Meeting News Coverage

Early preoperative steroid injection may lead to higher infection rates after cervical fusion

SAN DIEGO The timing of preoperative epidural steroid injection influenced 90-day postoperative infection rates after posterior cervical fusions, but did not have an effect on postoperative infection rates after anterior cervical discectomy and fusion, according to results of a study presented here that used a national database.

Patients who received an epidural steroid injection (ESI) 3 months prior to posterior cervical fusion experienced a 4% infection rate within 90 days of operation, almost double the 2.1% infection rate of a control group that underwent the surgery without a preoperative ESI, study co-author Jourdan M. Cancienne, MD, said at the Cervical Spine Research Society Annual Meeting.

“The present study suggests an increased risk of postoperative infection when cervical ESI is administered within 3 months prior to posterior cervical fusion. This association was not noted when posterior cervical fusion occurred more than 3 months after cervical ESI,” Cancienne said at the meeting.

Cancienne and colleagues used the national PearlDiver database to identify patients who underwent posterior cervical fusion or anterior cervical discectomy and fusion (ACDF) between 2005 and 2011. The researchers compared infection rates 90 days postoperatively in patients who received an ESI at various time intervals prior to their procedures. Patients were categorized into the following three groups: those who underwent surgery within 3 months of receiving an ESI; those who underwent a procedure within 3 months to 6 months of an ESI; and those who had surgery within 6 months to 12 months of an ESI. These groups were compared with control groups of patients who underwent either PCF or ACDF, but did not receive an ESI.

The only group that experienced a statistically significant increase in infection rates compared with controls was the cohort that underwent PCF within 3 months of an ESI. There were no significant differences in infection rates for the PCF or ACDF groups that had a preoperative ESI at any other time point when compared with control groups that did not receive an ESI, Cancienne said. – by Robert Linnehan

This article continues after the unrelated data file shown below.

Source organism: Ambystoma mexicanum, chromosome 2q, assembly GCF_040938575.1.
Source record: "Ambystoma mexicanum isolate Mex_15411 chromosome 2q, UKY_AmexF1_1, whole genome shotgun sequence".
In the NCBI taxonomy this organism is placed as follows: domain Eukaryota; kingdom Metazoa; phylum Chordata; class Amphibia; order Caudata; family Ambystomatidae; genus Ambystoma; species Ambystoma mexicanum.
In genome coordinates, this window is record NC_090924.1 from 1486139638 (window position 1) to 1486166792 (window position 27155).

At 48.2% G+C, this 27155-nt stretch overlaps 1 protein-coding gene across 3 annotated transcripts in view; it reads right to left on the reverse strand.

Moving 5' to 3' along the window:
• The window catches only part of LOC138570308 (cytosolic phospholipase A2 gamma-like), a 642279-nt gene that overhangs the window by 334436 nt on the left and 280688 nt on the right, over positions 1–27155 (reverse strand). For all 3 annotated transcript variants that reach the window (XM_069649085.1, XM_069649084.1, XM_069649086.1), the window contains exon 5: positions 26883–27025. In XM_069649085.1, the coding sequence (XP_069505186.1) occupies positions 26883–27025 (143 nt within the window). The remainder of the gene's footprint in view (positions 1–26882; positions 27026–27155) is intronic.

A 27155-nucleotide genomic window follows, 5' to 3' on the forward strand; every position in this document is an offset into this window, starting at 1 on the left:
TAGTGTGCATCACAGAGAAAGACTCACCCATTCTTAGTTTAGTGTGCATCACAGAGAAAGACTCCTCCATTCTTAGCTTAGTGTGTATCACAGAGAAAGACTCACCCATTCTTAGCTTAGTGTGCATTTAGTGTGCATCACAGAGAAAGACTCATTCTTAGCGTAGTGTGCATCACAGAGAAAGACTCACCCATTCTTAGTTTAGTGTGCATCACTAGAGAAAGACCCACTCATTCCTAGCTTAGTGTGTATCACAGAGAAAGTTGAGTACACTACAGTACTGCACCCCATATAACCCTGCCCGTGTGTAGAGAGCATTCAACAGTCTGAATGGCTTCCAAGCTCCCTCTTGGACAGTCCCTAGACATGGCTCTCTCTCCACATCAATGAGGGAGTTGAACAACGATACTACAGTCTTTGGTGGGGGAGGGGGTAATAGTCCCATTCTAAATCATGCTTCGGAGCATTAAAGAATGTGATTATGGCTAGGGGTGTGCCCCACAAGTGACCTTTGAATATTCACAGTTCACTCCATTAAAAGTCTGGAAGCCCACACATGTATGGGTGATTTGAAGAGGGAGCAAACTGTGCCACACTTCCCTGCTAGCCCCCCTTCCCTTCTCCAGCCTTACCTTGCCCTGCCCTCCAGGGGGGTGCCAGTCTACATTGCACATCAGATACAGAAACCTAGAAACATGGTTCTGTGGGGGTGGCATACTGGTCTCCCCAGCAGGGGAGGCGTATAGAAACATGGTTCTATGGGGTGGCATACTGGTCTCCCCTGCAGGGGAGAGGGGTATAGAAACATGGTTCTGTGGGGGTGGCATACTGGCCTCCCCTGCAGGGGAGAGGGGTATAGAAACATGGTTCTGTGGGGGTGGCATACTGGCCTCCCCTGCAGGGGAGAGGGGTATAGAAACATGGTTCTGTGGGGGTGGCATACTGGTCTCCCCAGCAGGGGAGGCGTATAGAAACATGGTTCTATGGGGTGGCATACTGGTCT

Reference:

Cancienne JM, et al. Presentation #36. Presented at: Cervical Spine Research Society Annual Meeting; Dec. 3-5, 2015; San Diego.

Disclosure: Cancienne reports no relevant financial disclosures.

SAN DIEGO The timing of preoperative epidural steroid injection influenced 90-day postoperative infection rates after posterior cervical fusions, but did not have an effect on postoperative infection rates after anterior cervical discectomy and fusion, according to results of a study presented here that used a national database.

Patients who received an epidural steroid injection (ESI) 3 months prior to posterior cervical fusion experienced a 4% infection rate within 90 days of operation, almost double the 2.1% infection rate of a control group that underwent the surgery without a preoperative ESI, study co-author Jourdan M. Cancienne, MD, said at the Cervical Spine Research Society Annual Meeting.

“The present study suggests an increased risk of postoperative infection when cervical ESI is administered within 3 months prior to posterior cervical fusion. This association was not noted when posterior cervical fusion occurred more than 3 months after cervical ESI,” Cancienne said at the meeting.

Cancienne and colleagues used the national PearlDiver database to identify patients who underwent posterior cervical fusion or anterior cervical discectomy and fusion (ACDF) between 2005 and 2011. The researchers compared infection rates 90 days postoperatively in patients who received an ESI at various time intervals prior to their procedures. Patients were categorized into the following three groups: those who underwent surgery within 3 months of receiving an ESI; those who underwent a procedure within 3 months to 6 months of an ESI; and those who had surgery within 6 months to 12 months of an ESI. These groups were compared with control groups of patients who underwent either PCF or ACDF, but did not receive an ESI.

The only group that experienced a statistically significant increase in infection rates compared with controls was the cohort that underwent PCF within 3 months of an ESI. There were no significant differences in infection rates for the PCF or ACDF groups that had a preoperative ESI at any other time point when compared with control groups that did not receive an ESI, Cancienne said. – by Robert Linnehan

Reference:

Cancienne JM, et al. Presentation #36. Presented at: Cervical Spine Research Society Annual Meeting; Dec. 3-5, 2015; San Diego.

Disclosure: Cancienne reports no relevant financial disclosures.

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